Table 1 – Illustrative example of cash flow duration

Apart from the timing of cash flows, duration is a function of the equity discount rate and growth in equity cash flows. Duration in any given year is calculated as the present value of the cash flows in that year, divided by the total present value of the cash flows, multiplied by the number of years from the valuation date. For example, the duration in year 3 is PV of 7.4 divided by total value of 100 x year 3 = 0.22.

As duration is the result of an infinite combination of discount rates and growth rates, Table 2 illustrates the sensitivity of cash flow duration when altering these. We have also cross-checked our results against the workings published by Shannon Pratt, a well-known authority in the valuation community, and note they are consistent (see Cost of Capital: Applications and Examples).

Table 2 – Duration sensitivity (years)

Table 2 highlights some interesting takeaways. It shows us that applying a risk-free security with a maturity of 30 years would only be appropriate when valuing going concern businesses with relatively low risk (CoE of 7-8 per cent) and high perpetual growth (3 to 4 per cent). Instead, it suggests shorter duration for the stock market (large cap). Today’s expected equity market returns in developed financial markets of approximately 8 to 10 per cent, in conjunction with modest expectations of perpetual growth (1.5 to 3.0 per cent), suggest durations from low teens to approximately 20 years. Furthermore, when valuing smaller businesses (relative to large cap companies) durations of approximately ten years do not appear unreasonable given their higher cost of equity (small cap premiums, etc.).

Having established that the duration of equity cash flows growing at two per cent into perpetuity is 11.2 years (assuming CoE of 12 per cent), we can put the results to the test by using an immunisation strategy. Let’s assume that an investor invests $100 in a company with equity cash flows of $10, perpetual equity cash flow growth of two per cent, and cost of equity (CoE) of 12 per cent. The investor is financing the investment by selling $100 worth of a risk-free security (short selling). At the same time, the investor wants to make sure the interest rate risk is limited and decides that selling $100 worth of a two per cent yield, zero-coupon bond maturing in 11 years will do the trick (consistent with duration matching).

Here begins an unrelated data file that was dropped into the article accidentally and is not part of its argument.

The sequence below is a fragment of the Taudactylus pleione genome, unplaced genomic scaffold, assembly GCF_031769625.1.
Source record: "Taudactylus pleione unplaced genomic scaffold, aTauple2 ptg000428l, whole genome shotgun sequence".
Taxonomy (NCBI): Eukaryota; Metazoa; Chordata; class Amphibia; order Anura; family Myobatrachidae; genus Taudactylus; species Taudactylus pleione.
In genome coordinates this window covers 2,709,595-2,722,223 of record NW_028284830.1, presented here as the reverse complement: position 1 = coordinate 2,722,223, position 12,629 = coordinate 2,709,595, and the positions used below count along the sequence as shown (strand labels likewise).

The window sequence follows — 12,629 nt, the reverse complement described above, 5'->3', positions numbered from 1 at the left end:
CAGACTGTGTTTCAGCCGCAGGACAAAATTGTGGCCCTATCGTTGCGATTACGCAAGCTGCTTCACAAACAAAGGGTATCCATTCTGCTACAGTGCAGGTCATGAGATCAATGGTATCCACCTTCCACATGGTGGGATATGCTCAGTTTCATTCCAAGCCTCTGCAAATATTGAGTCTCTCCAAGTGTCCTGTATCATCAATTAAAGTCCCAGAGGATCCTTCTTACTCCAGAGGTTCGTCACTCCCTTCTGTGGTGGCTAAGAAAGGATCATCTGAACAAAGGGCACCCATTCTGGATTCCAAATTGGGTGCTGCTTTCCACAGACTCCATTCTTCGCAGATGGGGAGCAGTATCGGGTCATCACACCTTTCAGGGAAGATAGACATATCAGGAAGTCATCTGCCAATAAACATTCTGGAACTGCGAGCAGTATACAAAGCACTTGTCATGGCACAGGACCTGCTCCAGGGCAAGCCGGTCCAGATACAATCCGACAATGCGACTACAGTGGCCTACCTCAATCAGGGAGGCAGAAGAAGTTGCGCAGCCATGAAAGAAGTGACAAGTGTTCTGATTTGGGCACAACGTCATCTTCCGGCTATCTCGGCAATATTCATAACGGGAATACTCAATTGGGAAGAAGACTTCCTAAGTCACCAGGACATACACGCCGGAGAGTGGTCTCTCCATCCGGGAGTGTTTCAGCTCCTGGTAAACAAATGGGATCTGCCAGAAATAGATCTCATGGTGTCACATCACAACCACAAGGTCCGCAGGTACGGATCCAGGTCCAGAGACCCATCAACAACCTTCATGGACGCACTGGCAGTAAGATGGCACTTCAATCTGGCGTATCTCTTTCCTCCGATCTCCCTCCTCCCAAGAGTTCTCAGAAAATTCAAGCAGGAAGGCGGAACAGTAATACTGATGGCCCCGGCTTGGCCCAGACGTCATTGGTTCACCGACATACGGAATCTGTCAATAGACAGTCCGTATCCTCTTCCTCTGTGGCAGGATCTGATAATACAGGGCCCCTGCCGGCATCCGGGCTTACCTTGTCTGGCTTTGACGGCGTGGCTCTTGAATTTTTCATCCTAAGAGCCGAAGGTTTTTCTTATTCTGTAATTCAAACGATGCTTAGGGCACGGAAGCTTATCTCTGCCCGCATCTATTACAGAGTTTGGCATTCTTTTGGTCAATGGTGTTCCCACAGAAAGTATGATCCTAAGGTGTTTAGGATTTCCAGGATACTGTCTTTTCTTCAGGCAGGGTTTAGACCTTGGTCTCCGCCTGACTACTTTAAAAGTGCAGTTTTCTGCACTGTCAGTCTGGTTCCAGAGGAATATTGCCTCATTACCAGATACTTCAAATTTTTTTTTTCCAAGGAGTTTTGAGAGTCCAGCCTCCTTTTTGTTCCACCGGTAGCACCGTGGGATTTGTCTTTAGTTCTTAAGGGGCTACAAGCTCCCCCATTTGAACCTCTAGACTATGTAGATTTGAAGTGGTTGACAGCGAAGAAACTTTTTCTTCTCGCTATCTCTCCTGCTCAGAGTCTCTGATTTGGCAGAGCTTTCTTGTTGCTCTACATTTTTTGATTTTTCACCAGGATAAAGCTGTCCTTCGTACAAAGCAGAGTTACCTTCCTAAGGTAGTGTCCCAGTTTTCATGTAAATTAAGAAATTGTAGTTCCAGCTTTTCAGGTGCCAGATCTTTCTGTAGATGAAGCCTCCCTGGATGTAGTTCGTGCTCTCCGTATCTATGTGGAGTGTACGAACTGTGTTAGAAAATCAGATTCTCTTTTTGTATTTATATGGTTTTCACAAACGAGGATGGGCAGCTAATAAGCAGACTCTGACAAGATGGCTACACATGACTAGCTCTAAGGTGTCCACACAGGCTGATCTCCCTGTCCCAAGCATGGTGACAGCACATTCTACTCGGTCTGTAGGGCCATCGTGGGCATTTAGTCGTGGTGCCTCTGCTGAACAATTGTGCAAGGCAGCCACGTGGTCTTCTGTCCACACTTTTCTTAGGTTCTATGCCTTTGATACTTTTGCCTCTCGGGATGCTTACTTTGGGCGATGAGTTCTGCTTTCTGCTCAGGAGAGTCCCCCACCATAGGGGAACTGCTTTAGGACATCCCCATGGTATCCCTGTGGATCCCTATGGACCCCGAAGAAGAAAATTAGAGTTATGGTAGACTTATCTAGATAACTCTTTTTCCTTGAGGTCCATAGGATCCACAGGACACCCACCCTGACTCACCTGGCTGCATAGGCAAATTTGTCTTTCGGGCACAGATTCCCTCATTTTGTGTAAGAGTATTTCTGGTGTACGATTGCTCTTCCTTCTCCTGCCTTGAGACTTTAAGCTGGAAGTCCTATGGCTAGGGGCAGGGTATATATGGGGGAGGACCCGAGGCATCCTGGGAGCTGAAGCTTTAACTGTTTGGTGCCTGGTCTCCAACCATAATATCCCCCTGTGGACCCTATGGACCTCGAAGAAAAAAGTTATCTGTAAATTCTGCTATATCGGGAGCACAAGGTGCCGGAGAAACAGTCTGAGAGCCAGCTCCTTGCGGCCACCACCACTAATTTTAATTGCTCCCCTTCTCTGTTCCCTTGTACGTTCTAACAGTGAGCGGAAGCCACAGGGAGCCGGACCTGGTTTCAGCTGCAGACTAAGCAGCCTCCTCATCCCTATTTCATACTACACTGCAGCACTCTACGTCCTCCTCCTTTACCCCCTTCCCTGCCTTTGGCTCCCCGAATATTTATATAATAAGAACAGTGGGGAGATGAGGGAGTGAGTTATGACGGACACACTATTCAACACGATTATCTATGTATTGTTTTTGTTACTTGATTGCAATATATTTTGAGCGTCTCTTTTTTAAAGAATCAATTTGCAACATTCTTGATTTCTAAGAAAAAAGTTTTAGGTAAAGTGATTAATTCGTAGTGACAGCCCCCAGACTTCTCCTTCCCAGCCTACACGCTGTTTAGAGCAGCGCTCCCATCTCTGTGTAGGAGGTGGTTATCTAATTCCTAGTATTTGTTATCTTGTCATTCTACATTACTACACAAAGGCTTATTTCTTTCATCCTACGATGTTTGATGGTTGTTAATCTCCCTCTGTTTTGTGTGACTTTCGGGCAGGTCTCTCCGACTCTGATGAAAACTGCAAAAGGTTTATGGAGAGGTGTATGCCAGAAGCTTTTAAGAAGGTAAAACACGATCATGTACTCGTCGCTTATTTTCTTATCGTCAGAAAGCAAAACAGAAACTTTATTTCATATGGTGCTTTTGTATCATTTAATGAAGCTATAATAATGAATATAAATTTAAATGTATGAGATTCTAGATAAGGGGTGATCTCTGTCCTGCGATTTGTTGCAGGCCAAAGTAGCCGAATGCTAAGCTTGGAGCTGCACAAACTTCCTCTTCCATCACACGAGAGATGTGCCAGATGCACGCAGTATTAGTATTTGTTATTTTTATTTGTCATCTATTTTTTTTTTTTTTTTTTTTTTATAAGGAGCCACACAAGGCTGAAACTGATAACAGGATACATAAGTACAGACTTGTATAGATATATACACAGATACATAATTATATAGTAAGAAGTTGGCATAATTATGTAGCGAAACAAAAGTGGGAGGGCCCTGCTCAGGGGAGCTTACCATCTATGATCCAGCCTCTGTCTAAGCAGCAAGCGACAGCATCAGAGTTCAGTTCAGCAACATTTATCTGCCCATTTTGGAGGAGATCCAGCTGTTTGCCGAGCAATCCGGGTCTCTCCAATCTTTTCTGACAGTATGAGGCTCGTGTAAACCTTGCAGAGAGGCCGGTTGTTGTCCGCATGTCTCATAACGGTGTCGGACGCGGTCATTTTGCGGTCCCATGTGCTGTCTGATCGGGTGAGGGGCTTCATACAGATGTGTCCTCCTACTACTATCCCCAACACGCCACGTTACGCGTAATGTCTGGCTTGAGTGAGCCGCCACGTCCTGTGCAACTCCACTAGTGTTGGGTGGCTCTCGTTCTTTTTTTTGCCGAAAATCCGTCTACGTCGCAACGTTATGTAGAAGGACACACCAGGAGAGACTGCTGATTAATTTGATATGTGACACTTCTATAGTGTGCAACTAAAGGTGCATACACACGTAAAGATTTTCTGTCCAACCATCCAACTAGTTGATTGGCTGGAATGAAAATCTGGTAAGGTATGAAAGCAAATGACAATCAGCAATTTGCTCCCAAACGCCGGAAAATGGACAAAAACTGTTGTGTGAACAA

Figure 1 shows the development in value of each instrument (bond and shares) given shifts in market interest rates following the investment. This assumes a parallel shift in the market yield curve and all other assumptions (e.g. equity cash flows and growth) remain the same. With duration matching and immunisation, the movement in values should be equal. Duration matching and immunisation only works perfectly when rates move in small increments. Duration is a linear measure of how the price of an asset changes in response to interest rate changes. As interest rates change, the price does not change linearly but rather is a convex function of interest rates. As can be seen in Figure 1, a downward parallel shift in market interest rates (yield curve) of one per cent increases the value of the bond and shares from $100 to $111. An upward shift of one per cent decreases the value of the bond and shares to $90 and $91, respectively.

Figure 1 – Development in values following shifts in interest rates – Shares vs bond (11-year term)

Let’s also assume the investor believes that because the equity cash flows are to be received into perpetuity, a better strategy is to match the equity investment with a longer maturity bond, and therefore decides to proceed with a 30-year government bond. As previously mentioned, when comparing two instruments, the one with the longest duration will be more sensitive to changes in interest rates – as shown in Figure 2. 

Figure 2 – Development in values following shifts in interest rates – Shares vs bonds (30-year term)

To summarise, matching the equity cash flow duration with a longer-term bond (a 30-year government bond) would not be consistent in this case. In fact, data presented in the illustrative example above suggests durations of low teens to approximately 20 years, and closer to 10 years for smaller companies.